Jul 2, 2009

they'll eat anything.

Might as well keep rolling on the food subject. I'm a bit of a foodie myself. I'm always interested in world food culture, especially Asia's. I love Asian food...Japanese, Korean, Indian, Thai, etc. But, I think everyone would agree that Asians eat some questionable stuff. Over there, anything that comes out of the water is fair game. And they don't waste anything. Nothing. Eye balls, guts, skin, bones...yeah. They know how to cook it, and it's mind-blowingly spectacular.

This also leads us to the bigger picture of American food culture. We're spoiled and grossly ignorant when it comes to our food. You give a fish to an American, he fillets it, skin off and throws the rest in the garbage can. Then he looks at you funny because all you gave him was ONE fish. You give a fish to anyone else in the world, they would cook it whole... and enjoy every bit of it. The American would look at this, cringe, express extreme distaste under his breath, and grill up his meager meal feeling culinarily superior and a little hungry after eating it. Some of the best parts of our seafood (or any food for that matter) are the parts that we dismiss. And parts that, even in my opinion, are meant to be dismissed are also gladly eaten elsewhere in the world. What I'm trying to get at is that we as Americans don't appreciate our food. All we know is that we want it, we want as much as we can carry, and we want some more of it for later, too.

I've worked the charter boat docks for a couple of years now. I've watched group after group of paying fisherman go offshore to catch 100s of pounds of whatever they can hook. It's like an indian tribe shooting down as many buffalo as they can so they can survive the winter. They bring back enough fish to feed a very large village, and it all goes into their second freezers at home. They might get around to eating it, or it might hang out in there for 6 months to a year, get freezer burnt, and then get tossed out because it's time to go out and load the freezer again. What ever happened to going fishing with your buddies, drinking beer, and just catching dinner? I feel like now it is less about the fun of a day of fishing, and more about the harvest. Fishing like its going out of style, or more likely, fishing like its a race.

My favorite part about doing research on charter boats is that when we are on our way back to the dock, we'll make a "grocery" stop. We'll hit a few spots to catch some dinner. After we catch a few and everyone can take a fish or two home, the captain encourages us to keep fishing to catch our limit anyway. And not only catch our limit, but to try to catch the biggest fish we can. It's not because we want to bring more fish home, its because he doesn't want to show up at the dock with a slightly vacant cooler. It's ego. It's pride. We need to catch our limit. We HAVE to catch our limit. I can see why they act like this. It's good for business. You show up to the dock everyday with your limit and line the planks with big fish, you make yourself a name as a good captain. It brings customers back to line that cooler again. It shouldn't be like that.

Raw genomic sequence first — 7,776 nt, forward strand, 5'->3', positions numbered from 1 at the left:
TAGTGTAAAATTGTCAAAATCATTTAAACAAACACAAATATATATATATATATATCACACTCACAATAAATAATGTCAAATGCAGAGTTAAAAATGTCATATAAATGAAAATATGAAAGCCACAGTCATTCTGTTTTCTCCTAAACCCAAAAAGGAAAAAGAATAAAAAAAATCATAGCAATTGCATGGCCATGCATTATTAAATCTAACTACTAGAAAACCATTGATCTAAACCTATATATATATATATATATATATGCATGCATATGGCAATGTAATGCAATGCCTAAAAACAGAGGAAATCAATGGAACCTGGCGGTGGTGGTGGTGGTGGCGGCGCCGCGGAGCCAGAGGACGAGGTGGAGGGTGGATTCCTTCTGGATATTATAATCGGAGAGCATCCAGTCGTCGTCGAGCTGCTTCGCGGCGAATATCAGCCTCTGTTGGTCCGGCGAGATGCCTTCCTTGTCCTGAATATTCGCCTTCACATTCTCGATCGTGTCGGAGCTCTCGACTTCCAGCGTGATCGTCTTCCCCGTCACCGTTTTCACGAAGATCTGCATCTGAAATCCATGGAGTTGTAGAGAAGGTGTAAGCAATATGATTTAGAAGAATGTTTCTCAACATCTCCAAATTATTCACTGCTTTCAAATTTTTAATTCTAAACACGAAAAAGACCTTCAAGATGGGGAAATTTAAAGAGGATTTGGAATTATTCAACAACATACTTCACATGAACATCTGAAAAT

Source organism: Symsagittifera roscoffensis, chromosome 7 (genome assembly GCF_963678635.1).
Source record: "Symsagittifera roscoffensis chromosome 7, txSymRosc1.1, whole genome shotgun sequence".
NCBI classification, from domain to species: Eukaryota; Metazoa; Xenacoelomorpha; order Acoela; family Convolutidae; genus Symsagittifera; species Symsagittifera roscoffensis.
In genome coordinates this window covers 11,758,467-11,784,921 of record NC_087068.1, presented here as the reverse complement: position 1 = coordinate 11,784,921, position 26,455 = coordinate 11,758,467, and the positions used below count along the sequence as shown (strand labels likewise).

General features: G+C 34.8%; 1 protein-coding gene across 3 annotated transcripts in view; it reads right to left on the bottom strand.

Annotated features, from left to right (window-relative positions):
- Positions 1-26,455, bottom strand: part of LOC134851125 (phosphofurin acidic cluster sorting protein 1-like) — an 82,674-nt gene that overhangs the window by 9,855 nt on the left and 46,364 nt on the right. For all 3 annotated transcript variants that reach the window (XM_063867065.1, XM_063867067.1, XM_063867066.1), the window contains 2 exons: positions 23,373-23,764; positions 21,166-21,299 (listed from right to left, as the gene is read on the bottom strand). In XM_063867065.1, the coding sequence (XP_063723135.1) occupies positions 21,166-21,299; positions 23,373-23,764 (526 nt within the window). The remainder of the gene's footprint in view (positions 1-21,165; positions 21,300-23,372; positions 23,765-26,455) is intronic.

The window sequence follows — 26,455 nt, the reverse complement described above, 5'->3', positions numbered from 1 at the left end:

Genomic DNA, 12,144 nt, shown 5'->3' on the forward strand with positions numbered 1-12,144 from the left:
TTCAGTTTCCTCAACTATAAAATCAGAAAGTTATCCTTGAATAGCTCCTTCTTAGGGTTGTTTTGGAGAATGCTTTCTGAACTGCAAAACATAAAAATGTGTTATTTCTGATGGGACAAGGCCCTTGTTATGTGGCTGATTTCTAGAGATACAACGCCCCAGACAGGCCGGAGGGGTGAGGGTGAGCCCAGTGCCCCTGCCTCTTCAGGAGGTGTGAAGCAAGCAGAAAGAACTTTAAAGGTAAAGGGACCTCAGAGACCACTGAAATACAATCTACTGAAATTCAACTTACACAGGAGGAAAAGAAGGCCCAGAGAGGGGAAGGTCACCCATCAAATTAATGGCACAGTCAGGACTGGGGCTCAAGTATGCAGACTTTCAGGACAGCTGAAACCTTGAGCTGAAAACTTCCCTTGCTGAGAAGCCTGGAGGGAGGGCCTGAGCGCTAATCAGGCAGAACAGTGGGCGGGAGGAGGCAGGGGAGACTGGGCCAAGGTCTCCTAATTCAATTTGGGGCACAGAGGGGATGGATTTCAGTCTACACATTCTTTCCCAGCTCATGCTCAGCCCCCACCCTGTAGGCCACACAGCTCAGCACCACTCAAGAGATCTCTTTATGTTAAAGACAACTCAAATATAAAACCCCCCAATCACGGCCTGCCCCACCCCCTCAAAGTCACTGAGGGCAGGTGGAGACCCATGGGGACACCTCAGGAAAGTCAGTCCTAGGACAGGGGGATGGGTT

And its not just charter boats, recreational fisherman can be the same way. Everyone catches as many fish as possible right up to the point where it's illegal, and sometimes that doesn't stop them. You're not starving, guys. In fact, a lot of us spend more money catching the fish than it costs to buy the very same fish at the market. I think they want to justify the gas, the ice, the bait, and the tackle expense. On most days, you'll never catch up. It shouldn't be about the return, it should be about the day.

Again, it comes back to pride. "Dammit, I spent all of this money getting ready for this fishing trip, and I'm sure as hell going to bring back everything I catch whether its legal or not." Or a lot of times, it's fed by a personal vendetta against management. People will break the law every time they hit the water to spite "the man." The animosity that gets thrown my way about fisheries management in the Gulf of Mexico... it would take me days to write about that.

A little change in our food culture and our attitudes about fishing couldn't hurt. So get on it. By the way, the throat of the fish is the best part.



  1. It's true...I put up a big stink about trying the throat, but when you finally convinced me, it was well worth it. You're always right about fish, and I'll believe you next time.

  2. Cheeks can be good too. Nice blog, btw.

  3. I miss groceries...

    -The Small Bossy One